This is the 40th of 50 Days of Chicago Nature. Read previous posts here.
Early summer means the return of the buzzy peent call of the Common Nighthawk. Neither completely nocturnal nor a raptor species, nighthawks are a member of the Nightjar family that also includes Whip-poor-wills. A bird to look for at dawn and also at dusk, nighthawks swoop and dart with a batlike flight.
Author Edward Abbey writes of the nighthawk in his 1968 classic Desert Solitaire, set in what is now Arches National Park in Utah:
"They feed in the twilight between evening and night and again in that similar twilight, unknown to most Americans, between dawn and sunrise, at which times aerial insects are at their most abundant. In my sack on the cot out back of the trailer, I am awakened many a morning by the sound of their wild cries and thrilling plunges through the air."
The Common Nighthawk, a bird that winters in South America, a bird of remote deserts, of grasslands, of urban rooftops and suburban neighborhoods, is appearing now all across the Chicago Wilderness region.
This is the 39th of 50 Days of Chicago Nature. Read previous posts here.
For much of his young life, Simon Tolzmann's been interested in identifying as many birds as possible.
"I don't know what I'd be doing if I hadn't discovered the world of birding," the 9th grader from Bucktown says.
A newer pursuit in these pandemic times, though, is herpetology, the study of amphibians and reptiles. It turns out that forest preserves in the southern part of Cook County are just the place to look for "herps," as aficionados say.
"Last time I didn't even look at birds," Simon says. "I was really focused on finding salamanders. It's really important to document them as much as you can. Because if they're not known they can't be conserved."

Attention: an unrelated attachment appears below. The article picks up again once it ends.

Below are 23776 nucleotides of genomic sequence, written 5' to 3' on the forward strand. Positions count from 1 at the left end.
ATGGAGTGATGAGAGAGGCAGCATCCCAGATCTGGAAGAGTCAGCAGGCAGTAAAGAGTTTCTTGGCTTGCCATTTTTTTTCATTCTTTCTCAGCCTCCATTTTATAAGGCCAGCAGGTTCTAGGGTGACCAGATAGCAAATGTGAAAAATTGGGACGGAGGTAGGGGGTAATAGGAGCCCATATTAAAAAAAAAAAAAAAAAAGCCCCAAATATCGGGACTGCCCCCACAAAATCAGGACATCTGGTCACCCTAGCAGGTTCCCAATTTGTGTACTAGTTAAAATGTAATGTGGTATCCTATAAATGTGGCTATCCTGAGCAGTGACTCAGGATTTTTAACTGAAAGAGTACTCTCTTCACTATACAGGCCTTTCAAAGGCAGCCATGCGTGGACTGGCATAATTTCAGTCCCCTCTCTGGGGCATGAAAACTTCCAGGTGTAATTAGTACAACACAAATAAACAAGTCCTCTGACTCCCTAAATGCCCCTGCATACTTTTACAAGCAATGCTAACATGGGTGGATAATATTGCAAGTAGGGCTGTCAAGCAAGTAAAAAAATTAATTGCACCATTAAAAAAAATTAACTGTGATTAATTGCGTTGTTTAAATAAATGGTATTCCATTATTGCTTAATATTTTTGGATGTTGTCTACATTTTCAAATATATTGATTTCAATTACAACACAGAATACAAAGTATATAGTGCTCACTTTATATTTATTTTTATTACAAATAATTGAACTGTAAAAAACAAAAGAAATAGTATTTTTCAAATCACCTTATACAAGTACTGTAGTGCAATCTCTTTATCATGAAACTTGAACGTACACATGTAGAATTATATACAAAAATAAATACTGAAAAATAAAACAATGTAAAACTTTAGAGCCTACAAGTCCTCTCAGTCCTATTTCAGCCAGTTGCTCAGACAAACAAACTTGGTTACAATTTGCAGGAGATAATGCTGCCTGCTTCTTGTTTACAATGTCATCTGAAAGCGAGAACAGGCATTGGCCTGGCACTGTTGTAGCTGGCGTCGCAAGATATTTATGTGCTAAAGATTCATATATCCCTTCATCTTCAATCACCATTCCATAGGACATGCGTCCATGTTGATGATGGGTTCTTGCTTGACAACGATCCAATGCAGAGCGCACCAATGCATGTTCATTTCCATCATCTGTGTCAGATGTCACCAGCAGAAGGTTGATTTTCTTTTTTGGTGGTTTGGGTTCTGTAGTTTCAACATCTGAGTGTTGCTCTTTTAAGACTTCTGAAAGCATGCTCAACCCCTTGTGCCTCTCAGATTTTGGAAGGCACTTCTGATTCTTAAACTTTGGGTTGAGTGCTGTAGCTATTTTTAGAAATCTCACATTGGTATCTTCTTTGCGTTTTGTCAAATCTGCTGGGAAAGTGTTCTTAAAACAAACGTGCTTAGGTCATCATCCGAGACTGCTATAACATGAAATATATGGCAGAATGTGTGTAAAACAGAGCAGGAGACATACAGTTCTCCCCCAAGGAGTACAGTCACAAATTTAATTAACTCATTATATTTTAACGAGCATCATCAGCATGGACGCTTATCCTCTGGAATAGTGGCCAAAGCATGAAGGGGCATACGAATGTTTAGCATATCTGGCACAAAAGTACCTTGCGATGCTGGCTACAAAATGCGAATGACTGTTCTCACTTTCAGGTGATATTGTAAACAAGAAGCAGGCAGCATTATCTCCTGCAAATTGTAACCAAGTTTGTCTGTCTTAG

That's not to say that Simon's entirely moved away from birds. He has 235 species on his 2020 Cook County bird list. That puts him second in the county, just ahead of his mom, Andrea, and his brother, Peter.
"It's been really important to start learning about other things," says Simon, "but my main focus for many years has been birds."
On a forest visit in early May, Simon was flipping logs when he found a few salamander types that hadn't been previously recorded in the iNaturalist mobile app from the preserve.
"It's been pretty fun," says Simon. "It's been a lot better than most springs, even though we don't have the entirety of the lakefront and Montrose."
This is the 38th of 50 Days of Chicago Nature. Read previous posts here.
Until 1873, the species we now know as the Nelson's Sparrow remained unknown to scientists. It was a naturalist named Edward Nelson, who spent his formative years in Chicago, who's responsible for the first identification of this elusive denizen of wet meadows and freshwater marshes.
Citizen science in 1873 differs from that of 2020. Nelson shot a specimen in the marshes near the Calumet River in South Chicago and sent it to a scientist at the Museum of Comparative Zoology. The scientist, J.A. Allen, dubbed the bird Ammodramus nelsoni.
Nelson lived quite a life; he and his mother were left homeless by the Chicago fire of 1871. He eventually spent many years in Alaska and served as the President of the American Ornithologists Union and as Chief of the U.S. Bureau of Biological Survey.
An article appeared in the April 1935 edition of The Auk, a quarterly journal of ornithology, soon after Nelson's passing:
"His scientific explorations during more than 20 years embraced a life of adventure in many regions, from the far North to Central America, and included ascents of the highest mountains of the continent south of Alaska.
"His very large collections of birds and mammals, and his notable accumulations of specimens of fish, reptiles, amphibians, insects and plants, attest the wide range of his interest in natural history. From these collections, gathered for the most part in almost unknown territory, he and others described new genera and hundreds of species and subspecies new to science."